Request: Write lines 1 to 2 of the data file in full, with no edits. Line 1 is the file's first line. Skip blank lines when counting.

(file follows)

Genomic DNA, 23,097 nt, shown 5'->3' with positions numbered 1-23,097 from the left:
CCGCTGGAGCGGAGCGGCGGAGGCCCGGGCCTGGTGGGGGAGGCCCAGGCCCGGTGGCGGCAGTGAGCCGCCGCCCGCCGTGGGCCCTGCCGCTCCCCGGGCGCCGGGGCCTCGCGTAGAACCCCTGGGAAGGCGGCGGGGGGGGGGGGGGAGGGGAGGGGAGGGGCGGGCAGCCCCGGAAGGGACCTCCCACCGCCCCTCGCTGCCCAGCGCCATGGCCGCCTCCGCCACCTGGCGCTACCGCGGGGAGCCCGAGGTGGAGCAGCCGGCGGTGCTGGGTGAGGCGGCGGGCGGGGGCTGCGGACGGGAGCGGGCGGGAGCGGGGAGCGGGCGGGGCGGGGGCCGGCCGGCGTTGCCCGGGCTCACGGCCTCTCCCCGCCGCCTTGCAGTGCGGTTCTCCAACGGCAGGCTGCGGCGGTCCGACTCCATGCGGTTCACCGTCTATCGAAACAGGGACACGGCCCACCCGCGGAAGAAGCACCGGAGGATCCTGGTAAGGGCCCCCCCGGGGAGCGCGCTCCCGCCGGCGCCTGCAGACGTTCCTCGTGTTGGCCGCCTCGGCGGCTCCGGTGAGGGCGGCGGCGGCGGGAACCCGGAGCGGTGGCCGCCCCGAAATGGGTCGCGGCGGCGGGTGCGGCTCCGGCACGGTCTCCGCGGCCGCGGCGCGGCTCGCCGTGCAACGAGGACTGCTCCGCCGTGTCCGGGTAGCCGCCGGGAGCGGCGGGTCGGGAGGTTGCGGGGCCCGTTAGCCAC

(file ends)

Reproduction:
Genomic DNA, 23,097 nt, shown 5'->3' with positions numbered 1-23,097 from the left:
CCGCTGGAGCGGAGCGGCGGAGGCCCGGGCCTGGTGGGGGAGGCCCAGGCCCGGTGGCGGCAGTGAGCCGCCGCCCGCCGTGGGCCCTGCCGCTCCCCGGGCGCCGGGGCCTCGCGTAGAACCCCTGGGAAGGCGGCGGGGGGGGGGGGGGAGGGGAGGGGAGGGGCGGGCAGCCCCGGAAGGGACCTCCCACCGCCCCTCGCTGCCCAGCGCCATGGCCGCCTCCGCCACCTGGCGCTACCGCGGGGAGCCCGAGGTGGAGCAGCCGGCGGTGCTGGGTGAGGCGGCGGGCGGGGGCTGCGGACGGGAGCGGGCGGGAGCGGGGAGCGGGCGGGGCGGGGGCCGGCCGGCGTTGCCCGGGCTCACGGCCTCTCCCCGCCGCCTTGCAGTGCGGTTCTCCAACGGCAGGCTGCGGCGGTCCGACTCCATGCGGTTCACCGTCTATCGAAACAGGGACACGGCCCACCCGCGGAAGAAGCACCGGAGGATCCTGGTAAGGGCCCCCCCGGGGAGCGCGCTCCCGCCGGCGCCTGCAGACGTTCCTCGTGTTGGCCGCCTCGGCGGCTCCGGTGAGGGCGGCGGCGGCGGGAACCCGGAGCGGTGGCCGCCCCGAAATGGGTCGCGGCGGCGGGTGCGGCTCCGGCACGGTCTCCGCGGCCGCGGCGCGGCTCGCCGTGCAACGAGGACTGCTCCGCCGTGTCCGGGTAGCCGCCGGGAGCGGCGGGTCGGGAGGTTGCGGGGCCCGTTAGCCAC